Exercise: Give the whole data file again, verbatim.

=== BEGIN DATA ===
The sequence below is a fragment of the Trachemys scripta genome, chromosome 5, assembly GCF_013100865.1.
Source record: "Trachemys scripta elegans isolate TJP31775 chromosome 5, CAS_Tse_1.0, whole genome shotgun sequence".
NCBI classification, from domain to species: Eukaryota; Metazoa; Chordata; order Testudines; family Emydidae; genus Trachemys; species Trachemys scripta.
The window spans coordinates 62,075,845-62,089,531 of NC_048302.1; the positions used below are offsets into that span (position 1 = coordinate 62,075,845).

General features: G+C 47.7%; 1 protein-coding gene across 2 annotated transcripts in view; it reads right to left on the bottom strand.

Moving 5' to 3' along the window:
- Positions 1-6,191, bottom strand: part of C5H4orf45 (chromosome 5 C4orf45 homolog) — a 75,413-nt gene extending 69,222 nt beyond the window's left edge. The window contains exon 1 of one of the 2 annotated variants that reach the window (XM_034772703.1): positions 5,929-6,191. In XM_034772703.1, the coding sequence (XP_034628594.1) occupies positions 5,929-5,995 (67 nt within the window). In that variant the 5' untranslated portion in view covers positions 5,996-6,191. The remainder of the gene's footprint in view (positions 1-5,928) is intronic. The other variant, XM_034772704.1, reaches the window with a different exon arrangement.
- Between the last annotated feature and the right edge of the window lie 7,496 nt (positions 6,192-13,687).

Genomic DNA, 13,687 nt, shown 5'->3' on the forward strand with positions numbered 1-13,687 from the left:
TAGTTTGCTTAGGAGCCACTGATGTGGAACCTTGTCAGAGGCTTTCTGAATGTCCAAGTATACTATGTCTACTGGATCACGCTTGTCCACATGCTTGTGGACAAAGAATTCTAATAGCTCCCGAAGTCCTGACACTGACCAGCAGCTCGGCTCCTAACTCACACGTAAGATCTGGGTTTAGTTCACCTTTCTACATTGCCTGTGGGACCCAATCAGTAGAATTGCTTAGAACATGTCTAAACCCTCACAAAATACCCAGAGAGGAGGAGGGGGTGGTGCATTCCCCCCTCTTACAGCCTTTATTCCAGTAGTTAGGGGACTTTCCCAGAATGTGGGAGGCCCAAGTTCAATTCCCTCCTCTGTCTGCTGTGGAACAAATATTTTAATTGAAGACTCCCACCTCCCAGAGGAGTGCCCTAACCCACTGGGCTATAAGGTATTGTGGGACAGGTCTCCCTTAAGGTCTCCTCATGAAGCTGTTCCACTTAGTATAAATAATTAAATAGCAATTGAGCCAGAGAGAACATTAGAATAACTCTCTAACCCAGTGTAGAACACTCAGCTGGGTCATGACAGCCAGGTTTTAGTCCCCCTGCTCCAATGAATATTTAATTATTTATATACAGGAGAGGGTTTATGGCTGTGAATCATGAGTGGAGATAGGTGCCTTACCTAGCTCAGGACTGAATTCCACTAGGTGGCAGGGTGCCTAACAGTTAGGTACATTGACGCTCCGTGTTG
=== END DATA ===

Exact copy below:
The sequence below is a fragment of the Trachemys scripta genome, chromosome 5, assembly GCF_013100865.1.
Source record: "Trachemys scripta elegans isolate TJP31775 chromosome 5, CAS_Tse_1.0, whole genome shotgun sequence".
NCBI classification, from domain to species: Eukaryota; Metazoa; Chordata; order Testudines; family Emydidae; genus Trachemys; species Trachemys scripta.
The window spans coordinates 62,075,845-62,089,531 of NC_048302.1; the positions used below are offsets into that span (position 1 = coordinate 62,075,845).

General features: G+C 47.7%; 1 protein-coding gene across 2 annotated transcripts in view; it reads right to left on the bottom strand.

Moving 5' to 3' along the window:
- Positions 1-6,191, bottom strand: part of C5H4orf45 (chromosome 5 C4orf45 homolog) — a 75,413-nt gene extending 69,222 nt beyond the window's left edge. The window contains exon 1 of one of the 2 annotated variants that reach the window (XM_034772703.1): positions 5,929-6,191. In XM_034772703.1, the coding sequence (XP_034628594.1) occupies positions 5,929-5,995 (67 nt within the window). In that variant the 5' untranslated portion in view covers positions 5,996-6,191. The remainder of the gene's footprint in view (positions 1-5,928) is intronic. The other variant, XM_034772704.1, reaches the window with a different exon arrangement.
- Between the last annotated feature and the right edge of the window lie 7,496 nt (positions 6,192-13,687).

Genomic DNA, 13,687 nt, shown 5'->3' on the forward strand with positions numbered 1-13,687 from the left:
TAGTTTGCTTAGGAGCCACTGATGTGGAACCTTGTCAGAGGCTTTCTGAATGTCCAAGTATACTATGTCTACTGGATCACGCTTGTCCACATGCTTGTGGACAAAGAATTCTAATAGCTCCCGAAGTCCTGACACTGACCAGCAGCTCGGCTCCTAACTCACACGTAAGATCTGGGTTTAGTTCACCTTTCTACATTGCCTGTGGGACCCAATCAGTAGAATTGCTTAGAACATGTCTAAACCCTCACAAAATACCCAGAGAGGAGGAGGGGGTGGTGCATTCCCCCCTCTTACAGCCTTTATTCCAGTAGTTAGGGGACTTTCCCAGAATGTGGGAGGCCCAAGTTCAATTCCCTCCTCTGTCTGCTGTGGAACAAATATTTTAATTGAAGACTCCCACCTCCCAGAGGAGTGCCCTAACCCACTGGGCTATAAGGTATTGTGGGACAGGTCTCCCTTAAGGTCTCCTCATGAAGCTGTTCCACTTAGTATAAATAATTAAATAGCAATTGAGCCAGAGAGAACATTAGAATAACTCTCTAACCCAGTGTAGAACACTCAGCTGGGTCATGACAGCCAGGTTTTAGTCCCCCTGCTCCAATGAATATTTAATTATTTATATACAGGAGAGGGTTTATGGCTGTGAATCATGAGTGGAGATAGGTGCCTTACCTAGCTCAGGACTGAATTCCACTAGGTGGCAGGGTGCCTAACAGTTAGGTACATTGACGCTCCGTGTTG